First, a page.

Your Bright Baby Blues

Even before the Aurora theater shootings last July, I had an interest in mass shootings that have sadly become a part of our American culture in the last 25 years or so. Why are they happening – is there something in the water causing some new form of derangement? Seriously, what is clear to me is that the frequency of these crimes are on the rise. Recently having become aware of the debate on the safety of using psychotropic drugs for treating mental illness I have wondered about the relationship, if any, they have to this type of violence. There is some great reading out there on mental illness and particularly depression and what we are doing about it in our techno-crazed culture, but the book that gave me the most insight was Manufacturing Depression, by Gary Greenberg.

It was helpful to learn from other books the specific stories of people who have suffered greatly and even lost their lives while being prescribed psychotropics. It helps to read about the connections between the FDA who are in charge of approving the safety of these drugs, and the pharmaceutical corporations that manufacture and profit from them. But Gary Greenberg, a psychotherapist who is also a life-long sufferer of depression does a great job telling the story from a variety of perspectives, including his own. While he doesn’t believe that the drugs used to treat depression are as effective as the claims made by the manufacturers, he does not begrudge anyone for using them or their claims that they work.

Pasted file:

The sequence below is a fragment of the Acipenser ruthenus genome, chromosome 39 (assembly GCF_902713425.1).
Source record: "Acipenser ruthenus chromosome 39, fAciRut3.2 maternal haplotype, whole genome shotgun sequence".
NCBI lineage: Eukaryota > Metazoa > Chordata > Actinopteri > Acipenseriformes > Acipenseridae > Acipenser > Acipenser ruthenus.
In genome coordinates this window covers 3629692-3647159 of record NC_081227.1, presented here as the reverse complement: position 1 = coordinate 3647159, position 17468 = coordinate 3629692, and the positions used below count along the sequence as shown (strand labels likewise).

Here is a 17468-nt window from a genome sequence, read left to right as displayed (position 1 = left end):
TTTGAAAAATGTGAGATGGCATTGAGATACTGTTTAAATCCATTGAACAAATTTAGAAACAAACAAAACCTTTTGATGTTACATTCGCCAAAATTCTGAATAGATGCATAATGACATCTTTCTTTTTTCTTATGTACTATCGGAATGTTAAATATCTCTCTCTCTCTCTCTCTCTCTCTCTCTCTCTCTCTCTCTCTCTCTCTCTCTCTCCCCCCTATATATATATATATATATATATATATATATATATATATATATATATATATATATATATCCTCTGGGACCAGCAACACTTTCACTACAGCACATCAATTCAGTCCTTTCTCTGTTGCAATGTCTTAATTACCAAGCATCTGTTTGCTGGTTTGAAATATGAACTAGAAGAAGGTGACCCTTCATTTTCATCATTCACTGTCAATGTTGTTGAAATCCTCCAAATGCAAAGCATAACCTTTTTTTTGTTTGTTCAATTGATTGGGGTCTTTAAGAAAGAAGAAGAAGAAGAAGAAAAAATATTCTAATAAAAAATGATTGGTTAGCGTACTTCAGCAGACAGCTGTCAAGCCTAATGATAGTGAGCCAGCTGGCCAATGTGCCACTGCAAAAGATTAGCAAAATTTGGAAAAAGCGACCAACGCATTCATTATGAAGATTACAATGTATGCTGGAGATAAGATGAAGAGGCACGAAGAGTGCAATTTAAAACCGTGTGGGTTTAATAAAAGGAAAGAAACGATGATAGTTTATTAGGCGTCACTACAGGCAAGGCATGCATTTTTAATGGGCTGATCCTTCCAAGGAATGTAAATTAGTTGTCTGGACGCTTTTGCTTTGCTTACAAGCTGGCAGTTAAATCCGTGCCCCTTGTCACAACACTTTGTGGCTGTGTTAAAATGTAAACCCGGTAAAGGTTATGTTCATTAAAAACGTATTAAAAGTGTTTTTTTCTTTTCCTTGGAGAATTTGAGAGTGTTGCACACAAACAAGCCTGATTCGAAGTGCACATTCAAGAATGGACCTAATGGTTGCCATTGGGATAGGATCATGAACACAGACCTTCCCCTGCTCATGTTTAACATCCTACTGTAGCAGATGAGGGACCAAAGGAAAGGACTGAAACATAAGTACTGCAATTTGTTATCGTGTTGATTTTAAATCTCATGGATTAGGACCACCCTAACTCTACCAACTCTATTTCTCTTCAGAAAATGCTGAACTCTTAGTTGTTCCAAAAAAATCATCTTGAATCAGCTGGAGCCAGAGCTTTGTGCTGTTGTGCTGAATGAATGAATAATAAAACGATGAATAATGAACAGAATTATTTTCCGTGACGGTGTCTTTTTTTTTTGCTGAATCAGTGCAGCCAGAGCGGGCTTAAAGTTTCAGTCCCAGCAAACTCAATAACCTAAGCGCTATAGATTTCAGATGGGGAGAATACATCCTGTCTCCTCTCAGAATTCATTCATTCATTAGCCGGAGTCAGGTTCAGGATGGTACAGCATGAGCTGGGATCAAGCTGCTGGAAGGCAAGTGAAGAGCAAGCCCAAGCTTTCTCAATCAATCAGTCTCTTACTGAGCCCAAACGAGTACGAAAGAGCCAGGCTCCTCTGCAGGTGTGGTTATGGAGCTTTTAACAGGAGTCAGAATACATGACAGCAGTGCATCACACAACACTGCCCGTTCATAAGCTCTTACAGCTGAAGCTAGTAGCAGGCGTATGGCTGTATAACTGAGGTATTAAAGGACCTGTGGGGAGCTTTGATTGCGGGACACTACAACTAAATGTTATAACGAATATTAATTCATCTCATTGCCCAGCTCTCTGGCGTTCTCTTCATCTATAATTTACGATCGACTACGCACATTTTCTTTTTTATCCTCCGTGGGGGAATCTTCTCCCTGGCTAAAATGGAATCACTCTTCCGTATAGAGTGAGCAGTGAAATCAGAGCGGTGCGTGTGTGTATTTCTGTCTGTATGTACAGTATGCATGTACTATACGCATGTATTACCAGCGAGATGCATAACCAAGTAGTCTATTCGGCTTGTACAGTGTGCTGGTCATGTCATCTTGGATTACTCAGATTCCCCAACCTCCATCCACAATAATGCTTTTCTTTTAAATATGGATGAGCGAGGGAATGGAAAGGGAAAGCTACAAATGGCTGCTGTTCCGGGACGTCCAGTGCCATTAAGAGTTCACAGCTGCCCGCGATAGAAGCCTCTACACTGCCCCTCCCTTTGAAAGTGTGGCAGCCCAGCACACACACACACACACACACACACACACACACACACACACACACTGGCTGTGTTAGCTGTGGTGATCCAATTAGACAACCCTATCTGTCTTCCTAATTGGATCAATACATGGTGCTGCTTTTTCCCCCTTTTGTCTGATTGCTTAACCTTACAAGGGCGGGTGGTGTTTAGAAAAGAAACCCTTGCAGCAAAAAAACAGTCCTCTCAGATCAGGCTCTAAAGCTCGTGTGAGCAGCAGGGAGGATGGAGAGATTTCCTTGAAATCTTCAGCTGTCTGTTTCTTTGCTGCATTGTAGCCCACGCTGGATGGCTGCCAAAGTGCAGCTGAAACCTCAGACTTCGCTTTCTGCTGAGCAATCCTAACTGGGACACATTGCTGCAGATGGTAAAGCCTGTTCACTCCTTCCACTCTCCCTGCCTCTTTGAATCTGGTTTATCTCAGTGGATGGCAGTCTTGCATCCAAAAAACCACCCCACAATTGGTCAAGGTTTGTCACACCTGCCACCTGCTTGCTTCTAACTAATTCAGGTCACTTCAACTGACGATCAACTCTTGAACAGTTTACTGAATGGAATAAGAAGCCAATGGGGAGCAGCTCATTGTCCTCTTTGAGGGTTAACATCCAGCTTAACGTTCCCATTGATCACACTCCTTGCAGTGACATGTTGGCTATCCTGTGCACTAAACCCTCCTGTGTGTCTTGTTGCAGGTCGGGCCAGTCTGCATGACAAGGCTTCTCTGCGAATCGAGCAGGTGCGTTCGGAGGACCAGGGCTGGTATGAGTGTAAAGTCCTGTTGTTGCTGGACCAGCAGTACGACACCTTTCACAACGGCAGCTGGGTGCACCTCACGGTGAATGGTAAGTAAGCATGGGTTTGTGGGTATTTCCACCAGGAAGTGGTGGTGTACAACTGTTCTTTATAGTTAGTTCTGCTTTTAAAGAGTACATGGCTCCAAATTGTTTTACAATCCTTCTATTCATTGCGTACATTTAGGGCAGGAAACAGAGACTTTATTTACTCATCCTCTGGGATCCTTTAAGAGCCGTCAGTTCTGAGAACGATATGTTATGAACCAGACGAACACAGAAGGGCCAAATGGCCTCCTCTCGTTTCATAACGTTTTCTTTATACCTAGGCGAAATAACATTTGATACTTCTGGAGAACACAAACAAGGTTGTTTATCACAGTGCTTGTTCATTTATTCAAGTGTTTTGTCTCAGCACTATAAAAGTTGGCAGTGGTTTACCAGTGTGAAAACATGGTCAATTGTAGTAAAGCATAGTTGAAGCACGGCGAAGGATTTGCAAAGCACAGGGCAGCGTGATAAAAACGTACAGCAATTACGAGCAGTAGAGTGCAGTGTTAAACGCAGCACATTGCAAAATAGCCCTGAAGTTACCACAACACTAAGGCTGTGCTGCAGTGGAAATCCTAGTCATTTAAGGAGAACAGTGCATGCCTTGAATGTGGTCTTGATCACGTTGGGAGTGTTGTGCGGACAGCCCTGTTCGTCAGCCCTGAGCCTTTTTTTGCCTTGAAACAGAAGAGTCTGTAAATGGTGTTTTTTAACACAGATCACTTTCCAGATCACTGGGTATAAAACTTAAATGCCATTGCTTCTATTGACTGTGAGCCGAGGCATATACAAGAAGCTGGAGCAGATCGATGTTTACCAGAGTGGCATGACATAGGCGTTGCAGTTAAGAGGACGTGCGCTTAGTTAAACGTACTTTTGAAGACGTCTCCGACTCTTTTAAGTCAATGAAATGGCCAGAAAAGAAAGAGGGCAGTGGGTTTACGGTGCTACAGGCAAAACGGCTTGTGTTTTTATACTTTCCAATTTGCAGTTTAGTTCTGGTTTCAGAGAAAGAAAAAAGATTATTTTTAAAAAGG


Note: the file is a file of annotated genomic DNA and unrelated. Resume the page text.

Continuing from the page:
He does however take issue with the insistence that depression is a biological illness. Calling depression an illness mistakes the symptoms for a disease and imposes on you the patient, an identity of sickness placing you at the mercy of someone other than you for the cure. Only in the case of psychotropics, the drugs are not a cure but more like insulin, a life-long medication. In other words, if you buy into the idea that you need medication for your depression because it is an illness, you may convince yourself that it’s the only cure. But surely it’s not as statistics show that for any given treatment for depression, there’s about a 50% rate of relief of symptoms.

manufact depression“Pessimism can be an ally at a time of crisis, and I think we’re living in one right now. Regardless of whether or not the drugs work, to call pessimism the symptom of an illness and then to turn our discontents over to the medical industry is to surrender perhaps the most important portion of our autonomy: the ability to look around and say, as Job might have said, “This is outrageous. Something must be done.”

After telling his personal story of his experience with depression, which included participating in a double-blind research test for approval and marketing of an anti-depressant, he concludes the book by saying:

“Call your sorrow a disease or don’t. Take drugs or don’t. See a therapist or don’t. But whatever you do, when life drives you to your knees, which it is bound to do, which maybe it is meant to do, don’t settle for being sick in the brain. Remember that’s just a story. You can tell your own story about your discontents, and my guess is that it will be better than the one that the depression doctors have manufactured.”